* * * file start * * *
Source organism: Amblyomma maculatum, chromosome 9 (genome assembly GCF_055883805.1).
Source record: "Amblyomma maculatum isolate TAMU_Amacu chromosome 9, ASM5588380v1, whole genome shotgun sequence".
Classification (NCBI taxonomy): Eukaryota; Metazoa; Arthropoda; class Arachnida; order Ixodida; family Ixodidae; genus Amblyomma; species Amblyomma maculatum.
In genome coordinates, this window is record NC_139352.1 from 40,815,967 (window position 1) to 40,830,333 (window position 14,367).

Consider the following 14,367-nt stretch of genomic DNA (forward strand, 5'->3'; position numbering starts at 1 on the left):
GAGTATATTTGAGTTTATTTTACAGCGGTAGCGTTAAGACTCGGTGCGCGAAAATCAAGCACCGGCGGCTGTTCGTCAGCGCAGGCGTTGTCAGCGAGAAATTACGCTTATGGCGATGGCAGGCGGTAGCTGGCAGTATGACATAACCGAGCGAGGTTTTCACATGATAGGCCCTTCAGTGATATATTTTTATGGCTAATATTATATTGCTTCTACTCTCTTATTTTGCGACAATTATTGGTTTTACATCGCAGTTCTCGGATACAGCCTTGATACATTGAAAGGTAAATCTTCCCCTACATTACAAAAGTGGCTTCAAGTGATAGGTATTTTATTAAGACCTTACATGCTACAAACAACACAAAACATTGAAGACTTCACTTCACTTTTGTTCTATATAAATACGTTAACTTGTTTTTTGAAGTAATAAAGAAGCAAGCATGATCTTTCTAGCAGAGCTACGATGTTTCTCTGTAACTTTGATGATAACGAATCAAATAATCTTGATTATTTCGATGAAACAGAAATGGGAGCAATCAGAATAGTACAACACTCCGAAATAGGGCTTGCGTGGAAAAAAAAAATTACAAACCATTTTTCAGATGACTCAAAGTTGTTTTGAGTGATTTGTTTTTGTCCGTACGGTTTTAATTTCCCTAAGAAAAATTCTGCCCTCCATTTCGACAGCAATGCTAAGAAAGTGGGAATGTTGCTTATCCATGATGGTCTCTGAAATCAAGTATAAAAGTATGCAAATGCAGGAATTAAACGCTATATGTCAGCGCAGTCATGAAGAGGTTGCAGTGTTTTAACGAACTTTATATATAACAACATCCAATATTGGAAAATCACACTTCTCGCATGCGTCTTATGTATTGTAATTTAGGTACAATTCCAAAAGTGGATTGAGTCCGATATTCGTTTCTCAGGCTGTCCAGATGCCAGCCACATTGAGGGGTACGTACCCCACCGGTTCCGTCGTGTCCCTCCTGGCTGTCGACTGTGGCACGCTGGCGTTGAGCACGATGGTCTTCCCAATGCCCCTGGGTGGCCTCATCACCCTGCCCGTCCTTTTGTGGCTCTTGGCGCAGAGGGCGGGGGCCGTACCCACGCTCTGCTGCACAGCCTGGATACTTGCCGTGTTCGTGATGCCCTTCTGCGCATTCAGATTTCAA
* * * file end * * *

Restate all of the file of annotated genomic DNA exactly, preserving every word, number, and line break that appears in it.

Source organism: Amblyomma maculatum, chromosome 9 (genome assembly GCF_055883805.1).
Source record: "Amblyomma maculatum isolate TAMU_Amacu chromosome 9, ASM5588380v1, whole genome shotgun sequence".
Classification (NCBI taxonomy): Eukaryota; Metazoa; Arthropoda; class Arachnida; order Ixodida; family Ixodidae; genus Amblyomma; species Amblyomma maculatum.
In genome coordinates, this window is record NC_139352.1 from 40,815,967 (window position 1) to 40,830,333 (window position 14,367).

Consider the following 14,367-nt stretch of genomic DNA (forward strand, 5'->3'; position numbering starts at 1 on the left):
GAGTATATTTGAGTTTATTTTACAGCGGTAGCGTTAAGACTCGGTGCGCGAAAATCAAGCACCGGCGGCTGTTCGTCAGCGCAGGCGTTGTCAGCGAGAAATTACGCTTATGGCGATGGCAGGCGGTAGCTGGCAGTATGACATAACCGAGCGAGGTTTTCACATGATAGGCCCTTCAGTGATATATTTTTATGGCTAATATTATATTGCTTCTACTCTCTTATTTTGCGACAATTATTGGTTTTACATCGCAGTTCTCGGATACAGCCTTGATACATTGAAAGGTAAATCTTCCCCTACATTACAAAAGTGGCTTCAAGTGATAGGTATTTTATTAAGACCTTACATGCTACAAACAACACAAAACATTGAAGACTTCACTTCACTTTTGTTCTATATAAATACGTTAACTTGTTTTTTGAAGTAATAAAGAAGCAAGCATGATCTTTCTAGCAGAGCTACGATGTTTCTCTGTAACTTTGATGATAACGAATCAAATAATCTTGATTATTTCGATGAAACAGAAATGGGAGCAATCAGAATAGTACAACACTCCGAAATAGGGCTTGCGTGGAAAAAAAAAATTACAAACCATTTTTCAGATGACTCAAAGTTGTTTTGAGTGATTTGTTTTTGTCCGTACGGTTTTAATTTCCCTAAGAAAAATTCTGCCCTCCATTTCGACAGCAATGCTAAGAAAGTGGGAATGTTGCTTATCCATGATGGTCTCTGAAATCAAGTATAAAAGTATGCAAATGCAGGAATTAAACGCTATATGTCAGCGCAGTCATGAAGAGGTTGCAGTGTTTTAACGAACTTTATATATAACAACATCCAATATTGGAAAATCACACTTCTCGCATGCGTCTTATGTATTGTAATTTAGGTACAATTCCAAAAGTGGATTGAGTCCGATATTCGTTTCTCAGGCTGTCCAGATGCCAGCCACATTGAGGGGTACGTACCCCACCGGTTCCGTCGTGTCCCTCCTGGCTGTCGACTGTGGCACGCTGGCGTTGAGCACGATGGTCTTCCCAATGCCCCTGGGTGGCCTCATCACCCTGCCCGTCCTTTTGTGGCTCTTGGCGCAGAGGGCGGGGGCCGTACCCACGCTCTGCTGCACAGCCTGGATACTTGCCGTGTTCGTGATGCCCTTCTGCGCATTCAGATTTCAA